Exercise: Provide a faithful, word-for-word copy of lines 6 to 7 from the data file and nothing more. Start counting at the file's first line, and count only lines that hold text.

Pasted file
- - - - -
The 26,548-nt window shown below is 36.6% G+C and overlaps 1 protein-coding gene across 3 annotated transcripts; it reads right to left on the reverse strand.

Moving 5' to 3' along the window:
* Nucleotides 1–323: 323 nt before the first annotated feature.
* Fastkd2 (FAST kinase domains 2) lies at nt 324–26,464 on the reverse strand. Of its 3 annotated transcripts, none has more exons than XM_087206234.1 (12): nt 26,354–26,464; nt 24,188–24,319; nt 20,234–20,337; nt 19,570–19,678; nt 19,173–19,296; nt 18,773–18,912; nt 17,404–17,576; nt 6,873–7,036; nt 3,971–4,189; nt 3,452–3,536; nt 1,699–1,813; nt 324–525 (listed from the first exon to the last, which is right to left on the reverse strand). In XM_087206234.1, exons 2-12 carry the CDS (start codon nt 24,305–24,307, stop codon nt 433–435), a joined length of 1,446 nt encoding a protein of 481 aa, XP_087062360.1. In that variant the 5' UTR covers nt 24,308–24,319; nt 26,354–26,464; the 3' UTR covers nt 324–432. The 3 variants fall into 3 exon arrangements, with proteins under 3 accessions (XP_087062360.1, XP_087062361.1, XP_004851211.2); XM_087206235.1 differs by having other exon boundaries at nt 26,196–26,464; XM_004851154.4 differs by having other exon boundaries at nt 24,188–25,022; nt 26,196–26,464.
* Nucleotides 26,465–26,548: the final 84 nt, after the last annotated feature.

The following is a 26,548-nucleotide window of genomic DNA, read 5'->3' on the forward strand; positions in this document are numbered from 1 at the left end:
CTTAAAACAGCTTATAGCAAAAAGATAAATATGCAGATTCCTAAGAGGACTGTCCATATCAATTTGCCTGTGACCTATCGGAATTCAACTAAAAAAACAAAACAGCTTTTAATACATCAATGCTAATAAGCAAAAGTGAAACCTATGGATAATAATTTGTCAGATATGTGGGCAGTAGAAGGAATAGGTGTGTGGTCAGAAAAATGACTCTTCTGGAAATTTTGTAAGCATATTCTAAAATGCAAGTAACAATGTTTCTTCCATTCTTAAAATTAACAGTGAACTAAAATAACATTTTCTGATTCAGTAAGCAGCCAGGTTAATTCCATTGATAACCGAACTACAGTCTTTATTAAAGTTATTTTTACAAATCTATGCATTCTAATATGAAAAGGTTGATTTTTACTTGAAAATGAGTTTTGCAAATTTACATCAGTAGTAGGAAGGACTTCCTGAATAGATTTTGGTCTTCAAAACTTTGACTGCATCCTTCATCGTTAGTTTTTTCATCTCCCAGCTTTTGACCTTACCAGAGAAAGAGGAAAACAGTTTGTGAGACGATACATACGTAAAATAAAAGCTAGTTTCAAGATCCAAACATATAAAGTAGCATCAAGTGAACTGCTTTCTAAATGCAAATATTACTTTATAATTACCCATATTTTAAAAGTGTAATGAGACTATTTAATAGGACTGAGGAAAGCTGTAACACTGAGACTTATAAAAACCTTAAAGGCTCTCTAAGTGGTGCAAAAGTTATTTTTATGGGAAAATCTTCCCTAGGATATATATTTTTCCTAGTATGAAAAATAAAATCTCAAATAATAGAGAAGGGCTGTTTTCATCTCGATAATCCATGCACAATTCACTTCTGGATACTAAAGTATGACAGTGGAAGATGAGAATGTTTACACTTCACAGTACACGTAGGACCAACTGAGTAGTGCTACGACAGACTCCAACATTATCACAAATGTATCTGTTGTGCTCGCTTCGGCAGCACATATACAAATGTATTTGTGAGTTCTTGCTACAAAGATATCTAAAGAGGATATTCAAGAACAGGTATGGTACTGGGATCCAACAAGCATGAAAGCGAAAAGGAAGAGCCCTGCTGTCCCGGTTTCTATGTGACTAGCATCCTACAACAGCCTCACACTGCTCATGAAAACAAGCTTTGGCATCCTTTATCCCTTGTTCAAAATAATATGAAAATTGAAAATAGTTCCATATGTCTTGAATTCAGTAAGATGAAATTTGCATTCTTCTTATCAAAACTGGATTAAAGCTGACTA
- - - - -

The following is a 26,548-nucleotide window of genomic DNA, read 5'->3' on the forward strand; positions in this document are numbered from 1 at the left end:
CTTAAAACAGCTTATAGCAAAAAGATAAATATGCAGATTCCTAAGAGGACTGTCCATATCAATTTGCCTGTGACCTATCGGAATTCAACTAAAAAAACAAAACAGCTTTTAATACATCAATGCTAATAAGCAAAAGTGAAACCTATGGATAATAATTTGTCAGATATGTGGGCAGTAGAAGGAATAGGTGTGTGGTCAGAAAAATGACTCTTCTGGAAATTTTGTAAGCATATTCTAAAATGCAAGTAACAATGTTTCTTCCATTCTTAAAATTAACAGTGAACTAAAATAACATTTTCTGATTCAGTAAGCAGCCAGGTTAATTCCATTGATAACCGAACTACAGTCTTTATTAAAGTTATTTTTACAAATCTATGCATTCTAATATGAAAAGGTTGATTTTTACTTGAAAATGAGTTTTGCAAATTTACATCAGTAGTAGGAAGGACTTCCTGAATAGATTTTGGTCTTCAAAACTTTGACTGCATCCTTCATCGTTAGTTTTTTCATCTCCCAGCTTTTGACCTTACCAGAGAAAGAGGAAAACAGTTTGTGAGACGATACATACGTAAAATAAAAGCTAGTTTCAAGATCCAAACATATAAAGTAGCATCAAGTGAACTGCTTTCTAAATGCAAATATTACTTTATAATTACCCATATTTTAAAAGTGTAATGAGACTATTTAATAGGACTGAGGAAAGCTGTAACACTGAGACTTATAAAAACCTTAAAGGCTCTCTAAGTGGTGCAAAAGTTATTTTTATGGGAAAATCTTCCCTAGGATATATATTTTTCCTAGTATGAAAAATAAAATCTCAAATAATAGAGAAGGGCTGTTTTCATCTCGATAATCCATGCACAATTCACTTCTGGATACTAAAGTATGACAGTGGAAGATGAGAATGTTTACACTTCACAGTACACGTAGGACCAACTGAGTAGTGCTACGACAGACTCCAACATTATCACAAATGTATCTGTTGTGCTCGCTTCGGCAGCACATATACAAATGTATTTGTGAGTTCTTGCTACAAAGATATCTAAAGAGGATATTCAAGAACAGGTATGGTACTGGGATCCAACAAGCATGAAAGCGAAAAGGAAGAGCCCTGCTGTCCCGGTTTCTATGTGACTAGCATCCTACAACAGCCTCACACTGCTCATGAAAACAAGCTTTGGCATCCTTTATCCCTTGTTCAAAATAATATGAAAATTGAAAATAGTTCCATATGTCTTGAATTCAGTAAGATGAAATTTGCATTCTTCTTATCAAAACTGGATTAAAGCTGACTA